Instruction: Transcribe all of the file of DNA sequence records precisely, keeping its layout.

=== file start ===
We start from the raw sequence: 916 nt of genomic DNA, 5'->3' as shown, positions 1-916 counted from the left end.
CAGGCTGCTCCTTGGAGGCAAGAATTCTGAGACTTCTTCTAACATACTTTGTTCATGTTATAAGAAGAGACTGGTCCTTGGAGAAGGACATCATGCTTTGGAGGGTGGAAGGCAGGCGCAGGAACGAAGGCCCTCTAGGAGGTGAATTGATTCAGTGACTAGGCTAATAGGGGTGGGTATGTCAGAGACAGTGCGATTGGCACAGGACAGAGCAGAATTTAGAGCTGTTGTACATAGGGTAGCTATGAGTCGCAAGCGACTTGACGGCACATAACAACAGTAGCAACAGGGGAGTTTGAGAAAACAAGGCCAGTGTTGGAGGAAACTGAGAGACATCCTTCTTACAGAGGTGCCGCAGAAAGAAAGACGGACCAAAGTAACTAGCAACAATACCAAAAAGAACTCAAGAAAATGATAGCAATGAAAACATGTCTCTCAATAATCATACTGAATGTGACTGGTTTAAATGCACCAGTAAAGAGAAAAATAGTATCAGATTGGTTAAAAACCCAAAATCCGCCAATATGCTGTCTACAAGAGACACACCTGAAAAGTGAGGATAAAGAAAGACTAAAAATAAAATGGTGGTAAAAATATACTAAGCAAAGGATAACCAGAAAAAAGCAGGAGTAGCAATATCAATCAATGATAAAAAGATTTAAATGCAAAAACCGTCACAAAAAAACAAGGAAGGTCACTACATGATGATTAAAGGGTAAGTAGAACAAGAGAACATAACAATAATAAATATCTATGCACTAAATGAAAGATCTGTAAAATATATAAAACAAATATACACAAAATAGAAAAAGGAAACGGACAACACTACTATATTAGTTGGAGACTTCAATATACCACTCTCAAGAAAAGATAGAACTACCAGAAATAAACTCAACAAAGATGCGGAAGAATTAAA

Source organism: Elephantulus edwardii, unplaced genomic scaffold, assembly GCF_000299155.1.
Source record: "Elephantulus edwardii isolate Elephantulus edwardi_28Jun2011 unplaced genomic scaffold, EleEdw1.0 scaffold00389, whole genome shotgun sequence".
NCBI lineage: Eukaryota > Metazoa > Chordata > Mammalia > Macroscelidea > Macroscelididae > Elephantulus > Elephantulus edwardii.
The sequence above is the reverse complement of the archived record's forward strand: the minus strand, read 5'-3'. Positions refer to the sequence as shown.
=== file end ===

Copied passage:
We start from the raw sequence: 916 nt of genomic DNA, 5'->3' as shown, positions 1-916 counted from the left end.
CAGGCTGCTCCTTGGAGGCAAGAATTCTGAGACTTCTTCTAACATACTTTGTTCATGTTATAAGAAGAGACTGGTCCTTGGAGAAGGACATCATGCTTTGGAGGGTGGAAGGCAGGCGCAGGAACGAAGGCCCTCTAGGAGGTGAATTGATTCAGTGACTAGGCTAATAGGGGTGGGTATGTCAGAGACAGTGCGATTGGCACAGGACAGAGCAGAATTTAGAGCTGTTGTACATAGGGTAGCTATGAGTCGCAAGCGACTTGACGGCACATAACAACAGTAGCAACAGGGGAGTTTGAGAAAACAAGGCCAGTGTTGGAGGAAACTGAGAGACATCCTTCTTACAGAGGTGCCGCAGAAAGAAAGACGGACCAAAGTAACTAGCAACAATACCAAAAAGAACTCAAGAAAATGATAGCAATGAAAACATGTCTCTCAATAATCATACTGAATGTGACTGGTTTAAATGCACCAGTAAAGAGAAAAATAGTATCAGATTGGTTAAAAACCCAAAATCCGCCAATATGCTGTCTACAAGAGACACACCTGAAAAGTGAGGATAAAGAAAGACTAAAAATAAAATGGTGGTAAAAATATACTAAGCAAAGGATAACCAGAAAAAAGCAGGAGTAGCAATATCAATCAATGATAAAAAGATTTAAATGCAAAAACCGTCACAAAAAAACAAGGAAGGTCACTACATGATGATTAAAGGGTAAGTAGAACAAGAGAACATAACAATAATAAATATCTATGCACTAAATGAAAGATCTGTAAAATATATAAAACAAATATACACAAAATAGAAAAAGGAAACGGACAACACTACTATATTAGTTGGAGACTTCAATATACCACTCTCAAGAAAAGATAGAACTACCAGAAATAAACTCAACAAAGATGCGGAAGAATTAAA

Source organism: Elephantulus edwardii, unplaced genomic scaffold, assembly GCF_000299155.1.
Source record: "Elephantulus edwardii isolate Elephantulus edwardi_28Jun2011 unplaced genomic scaffold, EleEdw1.0 scaffold00389, whole genome shotgun sequence".
NCBI lineage: Eukaryota > Metazoa > Chordata > Mammalia > Macroscelidea > Macroscelididae > Elephantulus > Elephantulus edwardii.
The sequence above is the reverse complement of the archived record's forward strand: the minus strand, read 5'-3'. Positions refer to the sequence as shown.